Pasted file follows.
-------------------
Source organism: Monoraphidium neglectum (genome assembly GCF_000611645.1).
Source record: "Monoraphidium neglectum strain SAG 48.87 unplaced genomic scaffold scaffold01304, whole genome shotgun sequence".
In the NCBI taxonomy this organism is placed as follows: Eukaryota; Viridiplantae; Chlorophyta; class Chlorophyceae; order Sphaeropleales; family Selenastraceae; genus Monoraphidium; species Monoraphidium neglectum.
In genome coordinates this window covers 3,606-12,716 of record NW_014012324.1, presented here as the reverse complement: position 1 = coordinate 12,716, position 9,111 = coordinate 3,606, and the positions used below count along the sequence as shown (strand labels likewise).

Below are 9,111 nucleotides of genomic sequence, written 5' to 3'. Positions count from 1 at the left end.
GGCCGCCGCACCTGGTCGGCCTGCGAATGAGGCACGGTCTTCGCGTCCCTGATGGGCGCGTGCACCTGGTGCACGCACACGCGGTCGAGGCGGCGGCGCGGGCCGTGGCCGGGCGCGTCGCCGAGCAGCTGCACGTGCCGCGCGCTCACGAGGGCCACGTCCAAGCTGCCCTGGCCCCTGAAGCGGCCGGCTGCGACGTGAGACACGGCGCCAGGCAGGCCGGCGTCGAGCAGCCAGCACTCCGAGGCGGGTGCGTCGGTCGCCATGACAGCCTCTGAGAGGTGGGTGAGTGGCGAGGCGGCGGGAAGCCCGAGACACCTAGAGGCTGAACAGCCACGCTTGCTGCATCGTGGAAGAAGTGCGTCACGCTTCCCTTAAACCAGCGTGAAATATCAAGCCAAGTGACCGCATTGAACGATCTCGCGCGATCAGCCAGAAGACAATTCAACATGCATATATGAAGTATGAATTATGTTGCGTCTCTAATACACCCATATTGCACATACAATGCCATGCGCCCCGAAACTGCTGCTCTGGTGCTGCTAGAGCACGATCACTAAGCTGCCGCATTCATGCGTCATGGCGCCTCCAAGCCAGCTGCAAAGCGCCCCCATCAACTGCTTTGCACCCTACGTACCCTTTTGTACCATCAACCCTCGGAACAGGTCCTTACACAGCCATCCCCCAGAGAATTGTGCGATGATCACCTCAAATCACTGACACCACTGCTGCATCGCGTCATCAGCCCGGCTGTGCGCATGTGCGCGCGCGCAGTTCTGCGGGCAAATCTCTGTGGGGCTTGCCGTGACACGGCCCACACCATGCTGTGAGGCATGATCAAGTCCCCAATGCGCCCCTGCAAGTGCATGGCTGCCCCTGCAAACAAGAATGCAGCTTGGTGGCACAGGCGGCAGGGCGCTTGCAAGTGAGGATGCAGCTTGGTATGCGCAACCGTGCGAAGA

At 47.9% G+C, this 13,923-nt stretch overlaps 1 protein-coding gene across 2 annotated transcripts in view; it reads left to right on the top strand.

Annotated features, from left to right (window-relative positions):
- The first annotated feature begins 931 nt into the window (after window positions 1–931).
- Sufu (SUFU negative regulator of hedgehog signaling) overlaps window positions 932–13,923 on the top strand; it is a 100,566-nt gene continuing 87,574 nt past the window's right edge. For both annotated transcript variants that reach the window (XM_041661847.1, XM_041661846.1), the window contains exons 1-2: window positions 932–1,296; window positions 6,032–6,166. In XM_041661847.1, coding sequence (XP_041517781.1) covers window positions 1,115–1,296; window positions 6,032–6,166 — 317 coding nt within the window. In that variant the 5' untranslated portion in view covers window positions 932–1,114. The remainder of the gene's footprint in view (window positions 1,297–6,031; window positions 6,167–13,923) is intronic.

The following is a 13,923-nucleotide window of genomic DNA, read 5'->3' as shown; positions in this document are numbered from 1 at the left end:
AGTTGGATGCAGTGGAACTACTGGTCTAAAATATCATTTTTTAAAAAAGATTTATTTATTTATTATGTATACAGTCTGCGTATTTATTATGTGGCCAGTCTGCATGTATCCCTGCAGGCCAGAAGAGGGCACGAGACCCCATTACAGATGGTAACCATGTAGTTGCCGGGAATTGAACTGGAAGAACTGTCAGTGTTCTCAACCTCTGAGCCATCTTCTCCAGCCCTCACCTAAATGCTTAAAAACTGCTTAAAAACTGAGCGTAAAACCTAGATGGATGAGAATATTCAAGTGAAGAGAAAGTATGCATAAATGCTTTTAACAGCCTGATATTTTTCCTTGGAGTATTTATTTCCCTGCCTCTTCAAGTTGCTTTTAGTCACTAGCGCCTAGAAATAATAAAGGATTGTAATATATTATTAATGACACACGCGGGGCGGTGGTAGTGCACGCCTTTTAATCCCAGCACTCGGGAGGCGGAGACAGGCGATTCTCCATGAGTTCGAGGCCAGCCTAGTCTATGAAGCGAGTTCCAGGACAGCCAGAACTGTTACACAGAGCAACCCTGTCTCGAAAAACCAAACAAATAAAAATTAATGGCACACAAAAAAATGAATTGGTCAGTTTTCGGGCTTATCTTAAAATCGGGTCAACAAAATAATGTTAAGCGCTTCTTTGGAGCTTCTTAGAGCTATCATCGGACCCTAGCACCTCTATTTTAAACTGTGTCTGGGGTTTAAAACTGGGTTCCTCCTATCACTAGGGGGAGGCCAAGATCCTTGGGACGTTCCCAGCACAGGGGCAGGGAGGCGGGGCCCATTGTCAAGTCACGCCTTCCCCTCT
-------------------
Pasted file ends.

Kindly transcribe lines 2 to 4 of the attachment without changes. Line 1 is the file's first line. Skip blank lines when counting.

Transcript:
Source record: "Monoraphidium neglectum strain SAG 48.87 unplaced genomic scaffold scaffold01304, whole genome shotgun sequence".
In the NCBI taxonomy this organism is placed as follows: Eukaryota; Viridiplantae; Chlorophyta; class Chlorophyceae; order Sphaeropleales; family Selenastraceae; genus Monoraphidium; species Monoraphidium neglectum.
In genome coordinates this window covers 3,606-12,716 of record NW_014012324.1, presented here as the reverse complement: position 1 = coordinate 12,716, position 9,111 = coordinate 3,606, and the positions used below count along the sequence as shown (strand labels likewise).